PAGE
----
India is a huge country with an abundance of exciting cultures and the possibility of endless adventures. You could easily spend weeks or months exploring, but for those of us who only have a limited amount of time away, it can be hard to pack it all in! If you have around two weeks of holiday, we’d recommend focusing your time in either the north or the south. Keep reading to find out which would best suit on your backpacking trip in India!
Regions & activities
When people talk about the north and south of India, a lot of the time they are referring to specific regions. Most commonly, when people say North India, they are talking about Rajasthan, Uttar Pradesh and Delhi, and when they refer to South India, they are talking more about areas such as Mumbai and Goa. Of course, there is an abundance of beautiful and exciting things to do and see throughout the rest of India, but these regions are the most popular for a few particular reasons.
If you’re looking for a fast-paced backpacking trip full of iconic monuments, ancient forts, grandeur and adventure, then North India is the place for you. Rajasthan is home to a number of India’s great cities from kingdoms past, including Jaipur, Udaipur, Jodhpur and Jaisalmer, all of which boast magnificent ancient forts and beautiful palaces. The vast Thar Desert can also be found here, offering camel safaris over the sand dunes and campfires under the stars. Uttar Pradesh is home to India’s most iconic landmark, The Taj Mahal, located in the city of Agra, attracting tourists from all over the world. A visit to North India can tick the Golden Triangle off your bucket list as visit one of the world’ oldest cities – Jaipur, watch the sunrise over one of the new wonders of the world in Agra, and lose yourself exploring the ancient Pink City of Jaipur.
If you’re searching for a more laid-back trip, with gorgeous beaches, luscious, jungle-lined backwaters and ancient out-of-this-word landscapes, then South India is your perfect fit! Goa is famous both nationally and internationally for its long stretches of beaches that run along the country’s western coastline (over 100km of beaches!).
Climate & landscape
India can sometimes feel like a continent rather than a country, due to the stark contrasts in its climate and landscape. Some regions are best visited during certain times of the year, so it’s important to consider when you want to travel, as well as where. Generally, the best time to visit anywhere in India is from October to March, when the north is comfortable and warm, and the south is warmer but dry.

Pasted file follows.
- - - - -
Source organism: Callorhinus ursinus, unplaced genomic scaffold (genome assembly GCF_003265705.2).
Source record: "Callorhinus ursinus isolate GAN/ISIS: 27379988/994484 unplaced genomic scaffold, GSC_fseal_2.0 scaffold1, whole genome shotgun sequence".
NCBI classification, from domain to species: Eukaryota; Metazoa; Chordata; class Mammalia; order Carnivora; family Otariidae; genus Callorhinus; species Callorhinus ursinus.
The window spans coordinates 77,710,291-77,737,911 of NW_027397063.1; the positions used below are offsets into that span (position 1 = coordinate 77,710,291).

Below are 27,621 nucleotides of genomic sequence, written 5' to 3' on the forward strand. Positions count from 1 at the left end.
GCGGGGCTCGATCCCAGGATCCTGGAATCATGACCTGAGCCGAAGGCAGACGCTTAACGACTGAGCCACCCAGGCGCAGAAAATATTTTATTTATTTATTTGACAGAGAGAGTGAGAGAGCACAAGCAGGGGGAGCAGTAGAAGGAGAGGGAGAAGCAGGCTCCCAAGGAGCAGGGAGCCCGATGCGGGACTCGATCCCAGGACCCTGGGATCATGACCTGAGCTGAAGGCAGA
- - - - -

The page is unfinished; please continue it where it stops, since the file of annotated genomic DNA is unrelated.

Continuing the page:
From December to March, the north is pleasant with day temperatures averaging at around 25 degrees, and night temperatures at around 10 degrees. It’s a good idea to bring layered clothing with you, so you don’t get caught out by a particularly cool night. From March onwards, the temperatures in North India start to increase rapidly, reaching highs of 40+ degrees by May. Visitors typically tend to avoid the north during these months especially camel trips in the desert, as the temperatures are just too hot. The north experiences a generally short monsoon season, lasting from July to August only.
November to February is the perfect time to travel to the tropical south with temperatures averaging at around 35 degrees. It’s the ideal time for beach-going in Goa. From early April, the humidity levels begin to rise in anticipation of the monsoon season, which runs from May to October. It’s generally advised to avoid visiting South India during the monsoon season, as areas are known to experience considerable flooding and the transportation links suffer major disruptions.
The cuisines of the north and south of India are starkly different. North Indian cuisine more closely resembles the type of Indian food that the western world has encountered; thick, creamy curries, naan breads and samosas. North Indian curries are made using milk and ghee and are generally mild to moderately spicy. Due to its climate, wheat is widely grown across North India, so starchy foods like rotis, naans, poori and chapati are a staple in the diet. Meat or vegetarian variations of dishes are most widely found, due to the landlocked nature of the northern regions.
In contrast, South Indian food is, for the most part, a lot less familiar to Western people. South Indian curries are thinner than their northern counterpart as they use coconut milk instead of milk and ghee. They are usually much spicier, although you can, of course, ask the restaurant to tailor this to your taste! Due to its hotter, more humid climate which is a heaven for rice cultivation, South Indian cuisine incorporates much more rice than wheat into its diet. It is frequently boiled as a side dish, or pounded into different forms to create dosas and idlis. South Indian thalis are traditionally served on banana leaves and eaten with the right hand! Seafood dishes are popular in and around port cities such as Kochi on the west coast and Chennai in the east.
Last updated on 4th February 2020